Q&A: Verizon Chief Experience Officer Scott Zimmer

Customer experience goes a long way toward building brand loyalty. In April, Verizon hired Scott Zimmer as chief CX officer to “connect the dots of customer experience” for the company, ensuring a seamless experience that meets customers’ needs wherever they are. Part of that job has included reimagining Verizon’s brick-and-mortar retail operations. The company earlier this week opened a new concept store in San Francisco, built along a new model of customer experience. Marketing Daily spoke with Zimmer about the new store and his approach to connecting the dots. 

What is Verizon doing to improve its customer experience and how does that address issues the company and/or industry might have had before?

In bringing me aboard in a new role, Verizon is leaning forward to make an effort to connect the dots of our customer experience across the multiple different touchpoints a customer may have with us. We’re a large company, and we have a lot of areas that are customer-focused. Having a role and a team that’s stretching across those areas is going to be an advantage for us going forward.



How do you connect those dots? There are a lot of them and you’re not a small company. 

It really comes down to understanding the customer’s journey and defining the various ways a customer might interact with us and ensuring there’s a continuity and communication between those touchpoints. Getting to know the various aspects of Verizon — I’m still new and learning a lot — it’s a huge opportunity to make everything more cohesive.

Has it not been cohesive in the past?

The teams of different [customer-service] aspects exist in different parts of the company. If you’re a customer, you’re expecting to deal with one brand. To link those touchpoints with common language and options, so it feels like the customer is served similarly — no matter where that is — is where I’ve been focused so far. 

Why has that not been addressed this way in the past?

You typically find teams will zero in and make a huge effort to solve for a specific area, and they’ll get into understanding where the customer is at when they interact in that channel and how best to solve the customer’s needs [there]. Then you find a different channel is zeroing in on the same customer problem in a different way. What we’re trying to do is look at it as a single opportunity to serve the customer, and think about how we translate a solution in a similar way across multiple channels.

How does the new store reflect that approach?

You typically look at a retail experience in somewhat isolation. What we’re doing is taking a view of the retail experience and identifying what customers are trying to accomplish in that environment, what other touchpoints they may have had, and how we can ensure a consistent experience. 

That’s a familiar struggle for everyone. How are you approaching it differently?

One of our unique takes is humanizing both [online and offline] touchpoints — really understanding how customers think in a shopping experience, knowing what decisions they need to make, and in what order. And in a physical environment, it's finding ways that are logical and intuitive. And in the digital architecture, it’s doing the same. If a customer experiences one first and a second in a follow-up, to make sure [the experience] matches in both directions.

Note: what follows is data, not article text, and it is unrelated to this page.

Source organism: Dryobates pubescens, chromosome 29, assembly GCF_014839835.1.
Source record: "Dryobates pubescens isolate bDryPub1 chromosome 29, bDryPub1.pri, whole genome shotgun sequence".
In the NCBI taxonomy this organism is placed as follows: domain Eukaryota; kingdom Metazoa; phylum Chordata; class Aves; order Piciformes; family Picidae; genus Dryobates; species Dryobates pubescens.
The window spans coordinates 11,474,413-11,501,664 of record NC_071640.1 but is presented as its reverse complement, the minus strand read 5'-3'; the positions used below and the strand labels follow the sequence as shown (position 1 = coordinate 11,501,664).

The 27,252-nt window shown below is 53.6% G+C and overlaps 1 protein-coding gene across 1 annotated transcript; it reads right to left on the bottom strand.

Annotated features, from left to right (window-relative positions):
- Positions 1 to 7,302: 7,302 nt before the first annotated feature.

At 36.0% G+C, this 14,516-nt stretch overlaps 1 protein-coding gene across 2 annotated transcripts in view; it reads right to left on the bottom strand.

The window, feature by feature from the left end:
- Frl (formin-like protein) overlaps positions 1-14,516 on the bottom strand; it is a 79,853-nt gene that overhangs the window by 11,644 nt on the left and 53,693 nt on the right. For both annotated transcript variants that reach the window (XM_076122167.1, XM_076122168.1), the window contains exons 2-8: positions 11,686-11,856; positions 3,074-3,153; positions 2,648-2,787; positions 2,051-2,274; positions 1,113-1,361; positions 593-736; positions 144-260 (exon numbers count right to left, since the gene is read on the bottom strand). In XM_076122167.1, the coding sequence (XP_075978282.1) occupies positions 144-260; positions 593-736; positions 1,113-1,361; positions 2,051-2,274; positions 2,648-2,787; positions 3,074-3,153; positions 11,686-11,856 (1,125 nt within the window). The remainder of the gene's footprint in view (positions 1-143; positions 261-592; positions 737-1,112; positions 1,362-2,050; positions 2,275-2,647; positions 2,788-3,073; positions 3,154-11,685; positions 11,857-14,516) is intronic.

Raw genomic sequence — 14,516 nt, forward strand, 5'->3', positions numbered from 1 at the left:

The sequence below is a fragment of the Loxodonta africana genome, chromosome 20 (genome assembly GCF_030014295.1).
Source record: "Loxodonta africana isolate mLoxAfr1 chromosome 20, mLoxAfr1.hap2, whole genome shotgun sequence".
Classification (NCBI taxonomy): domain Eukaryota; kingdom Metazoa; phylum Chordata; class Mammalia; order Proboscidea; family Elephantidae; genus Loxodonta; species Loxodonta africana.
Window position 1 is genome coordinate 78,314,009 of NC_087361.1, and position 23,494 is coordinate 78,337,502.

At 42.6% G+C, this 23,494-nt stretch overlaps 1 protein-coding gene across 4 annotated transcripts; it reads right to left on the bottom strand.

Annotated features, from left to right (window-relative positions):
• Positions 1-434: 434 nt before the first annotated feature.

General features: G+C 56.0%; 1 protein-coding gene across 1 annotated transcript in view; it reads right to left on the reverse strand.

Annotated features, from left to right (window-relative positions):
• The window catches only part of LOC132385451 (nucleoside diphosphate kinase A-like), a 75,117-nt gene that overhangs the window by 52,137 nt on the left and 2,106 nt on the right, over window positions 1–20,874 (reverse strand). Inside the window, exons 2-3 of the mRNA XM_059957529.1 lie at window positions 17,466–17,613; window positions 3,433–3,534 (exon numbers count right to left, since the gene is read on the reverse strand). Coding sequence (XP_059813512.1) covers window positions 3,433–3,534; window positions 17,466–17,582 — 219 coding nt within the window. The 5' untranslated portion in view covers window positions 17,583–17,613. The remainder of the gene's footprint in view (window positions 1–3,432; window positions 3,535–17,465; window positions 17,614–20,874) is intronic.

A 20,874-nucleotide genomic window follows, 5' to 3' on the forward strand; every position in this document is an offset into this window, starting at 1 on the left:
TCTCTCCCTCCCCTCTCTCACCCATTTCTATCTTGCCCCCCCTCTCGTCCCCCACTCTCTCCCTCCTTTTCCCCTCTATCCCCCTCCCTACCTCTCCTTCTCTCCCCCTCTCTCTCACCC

How do you go about discovering that?

We start wth insights. One of the things I’m excited about in how Verizon has framed this role in customer insights as a function of an experience organization that I lead. We’re able to focus on a shopping experience or a service experience that begins with insights and then looking across channels as we look to innovate and improve the experience. What you have with the stores is our latest and greatest ability to make it more intuitive and align with what customers are trying to accomplish in a physical location. 

How does that come across in this new store?

We look to understand what’s changed and why customers would visit us in a physical location. We realized people are trying to get something quickly, and we studied how customers are using other interactions at a newsstand or a bookstore. What you’ll find in our store experience is it’s a spacious layout with wood and other things that humanize the technology and make it more comfortable. We’ve included tables and areas for people to have deeper conversations if they want to stay awhile. And we’ve opened up the opportunity to have a more human service interaction than you might expect with a tech or retail store. 

How are you planning to roll this concept out nationally, and what’s the timeline?

This is our flagship location. We will be opening stores like this across the entire footprint. The timeline is being finalized, but the roll-out begins with this opening. Our approach is we want a consistent experience regardless of which store they come into and no matter which channel they choose to interact with us. 

It’s great to redo your stores, but if you don’t follow through with the way your staff interacts with customers, it’s still the same experience. How are you reimagining that?

The staff in our stores and on our telephone lines are the heroes of our customer experiences. That group is always [improving] how they best serve the customer. When we make updates on the retail experience, we’re matching the way our employees have evolved servicing customers. We’ve put a lot of pride in ensuring our employees are empowered to serve customers in every way possible. The stores are a physical manifestation of the way our staff was serving the customers. 

[This interview has been edited and condensed for clarity.]

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